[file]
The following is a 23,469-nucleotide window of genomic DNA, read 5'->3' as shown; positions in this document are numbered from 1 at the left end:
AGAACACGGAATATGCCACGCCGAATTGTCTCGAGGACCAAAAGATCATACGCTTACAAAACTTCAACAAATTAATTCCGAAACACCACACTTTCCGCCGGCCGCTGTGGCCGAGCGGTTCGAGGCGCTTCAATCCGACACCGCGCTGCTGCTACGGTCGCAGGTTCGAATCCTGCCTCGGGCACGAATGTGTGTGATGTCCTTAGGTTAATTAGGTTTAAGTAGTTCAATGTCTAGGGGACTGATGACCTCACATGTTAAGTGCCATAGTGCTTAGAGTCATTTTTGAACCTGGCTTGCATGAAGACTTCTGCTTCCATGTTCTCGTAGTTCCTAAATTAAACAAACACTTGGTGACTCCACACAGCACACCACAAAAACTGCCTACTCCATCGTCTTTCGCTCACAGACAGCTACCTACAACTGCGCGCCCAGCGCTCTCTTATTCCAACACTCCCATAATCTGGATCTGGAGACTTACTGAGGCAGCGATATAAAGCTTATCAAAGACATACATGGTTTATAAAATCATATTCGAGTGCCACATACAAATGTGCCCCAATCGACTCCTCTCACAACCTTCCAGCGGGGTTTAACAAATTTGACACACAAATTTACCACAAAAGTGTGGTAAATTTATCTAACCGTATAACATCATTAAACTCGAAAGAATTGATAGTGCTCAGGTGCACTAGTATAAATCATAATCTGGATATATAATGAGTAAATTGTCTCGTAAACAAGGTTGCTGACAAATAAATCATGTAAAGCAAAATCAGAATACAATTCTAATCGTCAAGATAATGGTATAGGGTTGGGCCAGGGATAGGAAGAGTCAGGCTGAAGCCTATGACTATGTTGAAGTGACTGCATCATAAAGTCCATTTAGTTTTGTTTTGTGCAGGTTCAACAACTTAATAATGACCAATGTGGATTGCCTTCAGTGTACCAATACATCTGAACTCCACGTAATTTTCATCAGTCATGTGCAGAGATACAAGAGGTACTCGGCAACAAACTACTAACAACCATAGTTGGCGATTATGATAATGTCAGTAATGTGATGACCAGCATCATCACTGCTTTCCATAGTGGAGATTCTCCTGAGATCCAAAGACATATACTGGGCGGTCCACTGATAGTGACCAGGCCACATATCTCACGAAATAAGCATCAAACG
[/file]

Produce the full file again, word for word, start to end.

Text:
The following is a 23,469-nucleotide window of genomic DNA, read 5'->3' as shown; positions in this document are numbered from 1 at the left end:
AGAACACGGAATATGCCACGCCGAATTGTCTCGAGGACCAAAAGATCATACGCTTACAAAACTTCAACAAATTAATTCCGAAACACCACACTTTCCGCCGGCCGCTGTGGCCGAGCGGTTCGAGGCGCTTCAATCCGACACCGCGCTGCTGCTACGGTCGCAGGTTCGAATCCTGCCTCGGGCACGAATGTGTGTGATGTCCTTAGGTTAATTAGGTTTAAGTAGTTCAATGTCTAGGGGACTGATGACCTCACATGTTAAGTGCCATAGTGCTTAGAGTCATTTTTGAACCTGGCTTGCATGAAGACTTCTGCTTCCATGTTCTCGTAGTTCCTAAATTAAACAAACACTTGGTGACTCCACACAGCACACCACAAAAACTGCCTACTCCATCGTCTTTCGCTCACAGACAGCTACCTACAACTGCGCGCCCAGCGCTCTCTTATTCCAACACTCCCATAATCTGGATCTGGAGACTTACTGAGGCAGCGATATAAAGCTTATCAAAGACATACATGGTTTATAAAATCATATTCGAGTGCCACATACAAATGTGCCCCAATCGACTCCTCTCACAACCTTCCAGCGGGGTTTAACAAATTTGACACACAAATTTACCACAAAAGTGTGGTAAATTTATCTAACCGTATAACATCATTAAACTCGAAAGAATTGATAGTGCTCAGGTGCACTAGTATAAATCATAATCTGGATATATAATGAGTAAATTGTCTCGTAAACAAGGTTGCTGACAAATAAATCATGTAAAGCAAAATCAGAATACAATTCTAATCGTCAAGATAATGGTATAGGGTTGGGCCAGGGATAGGAAGAGTCAGGCTGAAGCCTATGACTATGTTGAAGTGACTGCATCATAAAGTCCATTTAGTTTTGTTTTGTGCAGGTTCAACAACTTAATAATGACCAATGTGGATTGCCTTCAGTGTACCAATACATCTGAACTCCACGTAATTTTCATCAGTCATGTGCAGAGATACAAGAGGTACTCGGCAACAAACTACTAACAACCATAGTTGGCGATTATGATAATGTCAGTAATGTGATGACCAGCATCATCACTGCTTTCCATAGTGGAGATTCTCCTGAGATCCAAAGACATATACTGGGCGGTCCACTGATAGTGACCAGGCCACATATCTCACGAAATAAGCATCAAACG